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24th Nov 05
A centuries-old witch's curse is to blame for a series of ghastly murders in 1970's London...
Review Reviewed as part of The Norman J. Warren Collection boxset.
When Norman J. Warren saw Suspiria he was profoundly affected by it. His next film, it was decided, was to be directly influenced by Argento’s powerful visual signatures. Using strong, colourful lighting, a relentless soundtrack, elaborately gruesome set pieces and huge, and broad brushstrokes of horror, Warren and his small crew constructed an acute celluloid attack, aimed straight between the eyes.
Terror’s story opens 300 years ago, with a witch being burned at the stake. It transpires that we’re watching a film within a film, made by Charles as an attempt to chronicle his ancestral history. When his sister falls under a trance and tries to attack him with a huge sword (from the aforementioned period), Charles begins to worry that all is not well. And he’d be right. Not only does his sister have great trouble in holding the massive sword due to its incredible weight, but he learns that his family line (he and his sister, Anne) is cursed, courtesy of the witch in her last few hot moments at the fiery stake. Soon, a lot of acquaintances start to die in very horrible ways that include decapitation, impalement, stabbing, head crushing, etc.
This is what happens when a bunch of keen young film fanatics go out and make a horror film with hardly any money, a handful of ideas about plot, and a lot of ideas about atmosphere and ways of killing people. What Terror does is it creates a loosely constructed scenario – that of the witch’s curse – and uses it to justify an 80-minute murder medley. The victims are tenuously linked, but fans of this film’s qualities won’t care about that. They also won’t care about the lack of a central, driving plot, instead opting to stay on the ghost train instead of jumping off before it’s finished.
Helping to keep you firmly saddled into the ride is the charming time-capsule quality that permeates Warren’s 1970’s output. It’s no secret that the 70’s was the best decade for horror films, so ploughing through the low budget offerings of the era like this only serves to enrich the schlock palate. It’s also incredibly good fun. Warren’s cameraman and long-time accomplice, Les Young, is particularly adept at creating just the right kind of atmosphere, and his experience proves indispensable when it comes to resourceful camera tricks to portray otherwise impossibly expensive effects.
Young and Warren really go to town on the Argento-flavoured lighting effects. Yup, it’s Christmas tree time in Horror Land, time to dig out all those red and blue gels and saturate the screen with their magic. What is also strikingly similar to Argento’s style is the enthused willingness to work the weather into a storm frenzy – Terror’s characters are often subjected to horrendous, Argento-inspired weather conditions – rainstorms, thunder, lightening – everything is crashing down on them, and this is simply accepted, like most of what happens in Terror. Otherwise you can forget it.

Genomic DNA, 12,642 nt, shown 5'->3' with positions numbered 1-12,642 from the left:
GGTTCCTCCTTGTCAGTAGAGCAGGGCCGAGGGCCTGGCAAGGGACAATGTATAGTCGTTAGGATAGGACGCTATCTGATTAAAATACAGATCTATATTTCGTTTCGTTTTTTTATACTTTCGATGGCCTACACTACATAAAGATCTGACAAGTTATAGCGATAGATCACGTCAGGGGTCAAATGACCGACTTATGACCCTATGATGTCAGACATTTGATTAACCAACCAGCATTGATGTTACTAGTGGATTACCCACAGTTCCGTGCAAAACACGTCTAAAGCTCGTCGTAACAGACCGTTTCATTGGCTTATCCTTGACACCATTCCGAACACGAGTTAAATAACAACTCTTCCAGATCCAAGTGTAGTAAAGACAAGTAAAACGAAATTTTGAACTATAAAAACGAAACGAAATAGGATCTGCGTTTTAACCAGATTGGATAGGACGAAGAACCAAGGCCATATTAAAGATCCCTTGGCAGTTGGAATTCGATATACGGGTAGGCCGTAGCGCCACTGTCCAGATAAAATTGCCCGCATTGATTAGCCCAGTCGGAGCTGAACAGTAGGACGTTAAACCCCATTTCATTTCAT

The murder scenes (which are plenty) are pretty remarkable, with one in particular being totally knockout. When Phillip realises that Ann is more involved in the murders than she’s admitting, he is thus placed instantly in danger, and is trapped inside his film studio by the unseen supernatural forces. They rip the entire studio apart; the wind machines work overtime to produce a spectacular sequence that sees our imperilled character desperately flee from attacking dollies, film cans, falling walls and fire. Even the film stock itself seems to have a life of its own, becoming what Warren and his crew nicknamed The Film Monster. Every object in the studio is pursuing him, attacking him, trapping him. There’s no escape. It’s a hellishly chaotic scene that culminates in his falling down a flight of stairs, smashing his head through the glass panel at bottom, only to realise there is another glass pane now directly above his neck. You can guess what happens next.
If this sounds like great fun, that’s because it is. Warren ties the eloquent set pieces together with a conscious disregard for central logic and detail but the humour in MacGillavray’s script keeps Terror from sagging as much as it could. In Charles’ studio, for example, a soft porn director is trying to complete his current masterpiece, inspiringly entitled Bathtime with Brenda. The comic relief accompanying these subplots is a welcome and genuinely well-written ingredient, and despite Terror being clearly no Suspiria, it’s certainly a hell of a lot funnier.
The soundtrack is suitably chaotic, relying more on sound effects and loops rather than music, which in this case is a rather cheap sounding synthesiser affair played during the credits, but works nonetheless. It might not be a patch on John Scott’s magnificent composition for Satan’s Slave but its analogue 70’s sound fits in effortlessly here.
Terror is cheap and cheerful British horror, made by people who love what they’re doing. It’s got laughs, shocks, nudity, bucket loads of claret and most important of all, personality. Special guest appearance by Chewbacca. No joke.
Bonus disc material: Bloody Good Fun – excellent 40-minute documentary featuring Norman J. Warren, producer / cameraman Les Young, production designer Hayden Pearce, screenwriter David MacGillivray, cast members Carolyn Courage, Elaine Ives-Cameron, and James Aubrey. Everyone involved in Terror had perhaps the best time of their careers – this documentary is superb fun.
Extras on Terror disc: Feature length commentary
20-second radio spot